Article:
Sunday, September 28, 2014

A Vist to Narara Ecovillage

We are excited to finally find ourselves at the Narara Ecovillage.  Having visited and volunteered at so many ecovillages in Europe and Asia last year, it is great to find one we can identify with taking shape right on our doorstep.   Narara, in the Gosford Council area, is only an hour’s drive north from our home in Hornsby.  But what is an ecovllage?  Robert Gilman defines it as “ A human-scale, full-featured settlement in which human activities are harmlessly integrated into the natural world in a way that is supportive of healthy human development and can be successfully continued into the indefinite future.  An ecovillage can be constructed in both an urban and rural environment.  What we love about Narara is that it aims to appeal to mainstream Australia, creating a place that is appealing and sustainable, intergenerational and economically viable.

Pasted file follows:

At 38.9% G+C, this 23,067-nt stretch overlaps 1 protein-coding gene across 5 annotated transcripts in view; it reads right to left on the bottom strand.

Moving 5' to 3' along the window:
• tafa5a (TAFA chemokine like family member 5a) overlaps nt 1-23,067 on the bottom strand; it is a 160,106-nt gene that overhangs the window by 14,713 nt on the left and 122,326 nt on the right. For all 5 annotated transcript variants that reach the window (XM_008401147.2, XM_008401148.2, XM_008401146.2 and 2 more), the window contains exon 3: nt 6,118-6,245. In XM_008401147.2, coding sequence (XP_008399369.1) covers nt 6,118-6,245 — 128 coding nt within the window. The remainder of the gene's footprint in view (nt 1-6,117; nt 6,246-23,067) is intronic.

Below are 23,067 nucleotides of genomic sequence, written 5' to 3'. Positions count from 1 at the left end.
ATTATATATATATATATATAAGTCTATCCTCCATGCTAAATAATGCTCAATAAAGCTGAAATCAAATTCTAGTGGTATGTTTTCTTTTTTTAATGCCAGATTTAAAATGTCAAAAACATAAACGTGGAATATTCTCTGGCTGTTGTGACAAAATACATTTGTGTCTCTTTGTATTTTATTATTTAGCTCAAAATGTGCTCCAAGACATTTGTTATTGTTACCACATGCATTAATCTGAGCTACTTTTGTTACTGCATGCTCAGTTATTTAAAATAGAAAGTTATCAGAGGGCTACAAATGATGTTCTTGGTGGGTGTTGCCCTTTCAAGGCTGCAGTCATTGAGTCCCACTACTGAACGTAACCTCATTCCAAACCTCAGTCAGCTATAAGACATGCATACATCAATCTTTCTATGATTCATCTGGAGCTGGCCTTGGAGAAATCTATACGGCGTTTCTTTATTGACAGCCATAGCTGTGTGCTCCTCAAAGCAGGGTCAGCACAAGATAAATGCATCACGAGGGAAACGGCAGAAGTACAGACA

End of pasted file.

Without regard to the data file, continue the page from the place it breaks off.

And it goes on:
The project at Narara was the dream of Lyndall Parris and her husband Dave.  A couple of years ago, this dream became a reality when they bid for the 100 year-old Gosford Horticultural Institute at Narara.  The chattering of birds accompanies us wherever we walk and we learn there are about a 100 different species of birds here.  A few hawks hover overhead as we walk up the hill to take in the breathtaking views of the bushland on the site that people in Stage 1 will enjoy.  Heritage buildings, a    Vegie beds and the fruit trees in the orchards are already hinting of the promise of this land for eventually achieving food security.  Just on the edges of the land is a pocket of rainforest with bunya pines that seemed to stretch up to the sky—a magical space to reconnect both with yourself and the natural environment. 

Dams, orchards, greenhouses, abandoned offices and heritage homes are all part of the property, so the potential to making this a thriving, vibrant, sustainable place for people to live is huge.